When Should You Start Shed Hunting?

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Video best time to find deer sheds

It’s that time of year again! With sheds hitting the ground and your social media feed, you’re now begging the question… “when should I start shed hunting?” Determining when to shed hunt can be tough. Sure February and March are the months when you should shed hunt, but that doesn’t tell you exactly when to start looking. Will you be too late, resulting in chewed up antlers? Will you be too early, pushing bucks off the property before they shed? Understanding when to start might actually be simpler than you think!

When to Shed Hunt “GENERALLY”

When discussing how to time your shed hunt in the general sense, you need to know why sheds are hitting the ground when they are. The why and when are simple, the timing is based on photoperiod. Just like velvet development, the rut, fawn drop, and most things in a deer’s life, photoperiod tells a buck when they should drop their antlers. For most of us, that means the time to shed hunt is early February to March. However, outliers are always present…bucks that either drop very early or late even pushing into early April. Besides photoperiod, social stress, injuries, severe winters, or poor nutrition can and will affect the time of actual antler drop for a buck. The video below covers this and other factors you should consider when figuring out the dates you should start shed hunting your properties.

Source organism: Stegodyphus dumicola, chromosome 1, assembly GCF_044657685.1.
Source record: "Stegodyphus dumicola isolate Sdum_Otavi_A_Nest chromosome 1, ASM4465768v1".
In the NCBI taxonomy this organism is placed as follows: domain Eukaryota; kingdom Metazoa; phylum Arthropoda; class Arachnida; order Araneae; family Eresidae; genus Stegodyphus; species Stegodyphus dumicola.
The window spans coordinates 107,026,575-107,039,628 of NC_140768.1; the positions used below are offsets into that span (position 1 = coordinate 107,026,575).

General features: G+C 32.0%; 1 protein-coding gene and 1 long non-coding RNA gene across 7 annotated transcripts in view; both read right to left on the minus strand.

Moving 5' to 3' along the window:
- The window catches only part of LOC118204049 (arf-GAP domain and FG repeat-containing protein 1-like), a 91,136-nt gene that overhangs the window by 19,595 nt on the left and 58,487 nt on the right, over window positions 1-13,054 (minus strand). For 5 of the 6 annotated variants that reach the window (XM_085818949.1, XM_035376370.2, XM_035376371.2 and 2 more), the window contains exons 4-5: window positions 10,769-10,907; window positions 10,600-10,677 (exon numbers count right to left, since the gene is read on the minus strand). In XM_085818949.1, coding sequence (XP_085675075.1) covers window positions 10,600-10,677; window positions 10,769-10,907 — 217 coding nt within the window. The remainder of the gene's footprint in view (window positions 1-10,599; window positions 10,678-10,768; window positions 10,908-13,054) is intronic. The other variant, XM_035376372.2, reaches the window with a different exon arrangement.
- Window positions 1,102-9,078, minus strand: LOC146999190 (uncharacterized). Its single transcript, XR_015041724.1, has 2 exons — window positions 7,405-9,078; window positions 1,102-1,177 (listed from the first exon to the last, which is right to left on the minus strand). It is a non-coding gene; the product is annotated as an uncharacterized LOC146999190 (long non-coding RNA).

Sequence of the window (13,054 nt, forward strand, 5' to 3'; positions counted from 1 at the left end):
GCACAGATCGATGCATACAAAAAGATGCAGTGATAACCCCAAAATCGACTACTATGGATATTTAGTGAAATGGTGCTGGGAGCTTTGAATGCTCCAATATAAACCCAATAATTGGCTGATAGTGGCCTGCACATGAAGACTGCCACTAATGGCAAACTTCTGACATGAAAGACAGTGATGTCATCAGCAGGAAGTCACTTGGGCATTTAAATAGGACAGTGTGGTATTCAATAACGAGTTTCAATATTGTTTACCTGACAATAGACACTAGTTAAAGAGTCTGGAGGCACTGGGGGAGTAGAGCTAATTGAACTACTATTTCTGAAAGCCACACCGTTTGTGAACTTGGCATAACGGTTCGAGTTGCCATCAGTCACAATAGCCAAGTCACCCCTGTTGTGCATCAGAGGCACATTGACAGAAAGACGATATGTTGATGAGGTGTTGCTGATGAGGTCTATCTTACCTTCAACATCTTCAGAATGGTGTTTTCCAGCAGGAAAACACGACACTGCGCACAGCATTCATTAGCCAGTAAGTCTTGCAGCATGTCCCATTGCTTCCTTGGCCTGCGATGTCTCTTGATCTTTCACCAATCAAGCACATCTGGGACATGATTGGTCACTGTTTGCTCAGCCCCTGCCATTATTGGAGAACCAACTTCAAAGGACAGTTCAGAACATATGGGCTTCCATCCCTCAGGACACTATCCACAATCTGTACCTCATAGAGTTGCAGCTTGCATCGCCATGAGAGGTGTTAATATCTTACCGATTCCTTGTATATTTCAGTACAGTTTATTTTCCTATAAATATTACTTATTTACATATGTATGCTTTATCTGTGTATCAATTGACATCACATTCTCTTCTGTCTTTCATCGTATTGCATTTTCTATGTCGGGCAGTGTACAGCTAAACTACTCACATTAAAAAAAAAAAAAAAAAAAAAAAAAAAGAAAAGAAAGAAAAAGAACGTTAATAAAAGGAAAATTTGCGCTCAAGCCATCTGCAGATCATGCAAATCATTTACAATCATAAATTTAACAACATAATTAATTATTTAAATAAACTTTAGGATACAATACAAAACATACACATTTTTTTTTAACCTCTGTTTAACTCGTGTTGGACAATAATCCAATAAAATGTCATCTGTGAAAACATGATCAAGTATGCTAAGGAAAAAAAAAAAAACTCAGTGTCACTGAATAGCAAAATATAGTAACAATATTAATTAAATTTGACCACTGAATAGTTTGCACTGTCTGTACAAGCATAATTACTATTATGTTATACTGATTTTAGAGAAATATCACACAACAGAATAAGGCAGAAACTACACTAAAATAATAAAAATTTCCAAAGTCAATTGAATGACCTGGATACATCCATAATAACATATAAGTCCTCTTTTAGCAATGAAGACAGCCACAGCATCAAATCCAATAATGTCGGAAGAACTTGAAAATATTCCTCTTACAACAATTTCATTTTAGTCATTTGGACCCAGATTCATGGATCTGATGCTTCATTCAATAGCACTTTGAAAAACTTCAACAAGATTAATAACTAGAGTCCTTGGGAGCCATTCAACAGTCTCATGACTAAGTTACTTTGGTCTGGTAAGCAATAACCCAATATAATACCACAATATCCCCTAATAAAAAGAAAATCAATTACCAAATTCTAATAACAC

While the general information behind the shed process is good to know, it still doesn’t answer the question of when you specifically should start. The next section and video dives into the details beyond the general sense of shed hunting, and whether or not you should play it safe.